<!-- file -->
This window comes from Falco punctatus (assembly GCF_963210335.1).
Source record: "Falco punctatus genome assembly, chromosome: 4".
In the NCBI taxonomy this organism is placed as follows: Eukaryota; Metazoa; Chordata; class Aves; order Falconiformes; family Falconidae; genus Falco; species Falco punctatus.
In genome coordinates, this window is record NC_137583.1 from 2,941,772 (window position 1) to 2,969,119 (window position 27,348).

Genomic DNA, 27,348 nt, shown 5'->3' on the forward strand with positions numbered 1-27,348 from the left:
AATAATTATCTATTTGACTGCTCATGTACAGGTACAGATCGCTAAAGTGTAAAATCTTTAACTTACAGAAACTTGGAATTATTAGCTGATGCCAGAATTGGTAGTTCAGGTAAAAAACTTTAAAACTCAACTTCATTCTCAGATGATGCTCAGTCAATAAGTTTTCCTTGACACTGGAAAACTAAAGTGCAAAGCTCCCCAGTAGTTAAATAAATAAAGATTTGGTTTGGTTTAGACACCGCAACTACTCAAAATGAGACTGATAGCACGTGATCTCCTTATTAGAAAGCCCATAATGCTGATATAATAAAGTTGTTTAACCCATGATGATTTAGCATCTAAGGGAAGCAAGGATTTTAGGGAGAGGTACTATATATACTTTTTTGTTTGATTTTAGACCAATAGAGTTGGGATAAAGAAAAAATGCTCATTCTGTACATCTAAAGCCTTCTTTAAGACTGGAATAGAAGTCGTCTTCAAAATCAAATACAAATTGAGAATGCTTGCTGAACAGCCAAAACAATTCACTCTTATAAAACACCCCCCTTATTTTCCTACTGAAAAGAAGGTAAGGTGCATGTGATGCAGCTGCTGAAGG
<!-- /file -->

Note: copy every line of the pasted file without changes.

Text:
This window comes from Falco punctatus (assembly GCF_963210335.1).
Source record: "Falco punctatus genome assembly, chromosome: 4".
In the NCBI taxonomy this organism is placed as follows: Eukaryota; Metazoa; Chordata; class Aves; order Falconiformes; family Falconidae; genus Falco; species Falco punctatus.
In genome coordinates, this window is record NC_137583.1 from 2,941,772 (window position 1) to 2,969,119 (window position 27,348).

Genomic DNA, 27,348 nt, shown 5'->3' on the forward strand with positions numbered 1-27,348 from the left:
AATAATTATCTATTTGACTGCTCATGTACAGGTACAGATCGCTAAAGTGTAAAATCTTTAACTTACAGAAACTTGGAATTATTAGCTGATGCCAGAATTGGTAGTTCAGGTAAAAAACTTTAAAACTCAACTTCATTCTCAGATGATGCTCAGTCAATAAGTTTTCCTTGACACTGGAAAACTAAAGTGCAAAGCTCCCCAGTAGTTAAATAAATAAAGATTTGGTTTGGTTTAGACACCGCAACTACTCAAAATGAGACTGATAGCACGTGATCTCCTTATTAGAAAGCCCATAATGCTGATATAATAAAGTTGTTTAACCCATGATGATTTAGCATCTAAGGGAAGCAAGGATTTTAGGGAGAGGTACTATATATACTTTTTTGTTTGATTTTAGACCAATAGAGTTGGGATAAAGAAAAAATGCTCATTCTGTACATCTAAAGCCTTCTTTAAGACTGGAATAGAAGTCGTCTTCAAAATCAAATACAAATTGAGAATGCTTGCTGAACAGCCAAAACAATTCACTCTTATAAAACACCCCCCTTATTTTCCTACTGAAAAGAAGGTAAGGTGCATGTGATGCAGCTGCTGAAGG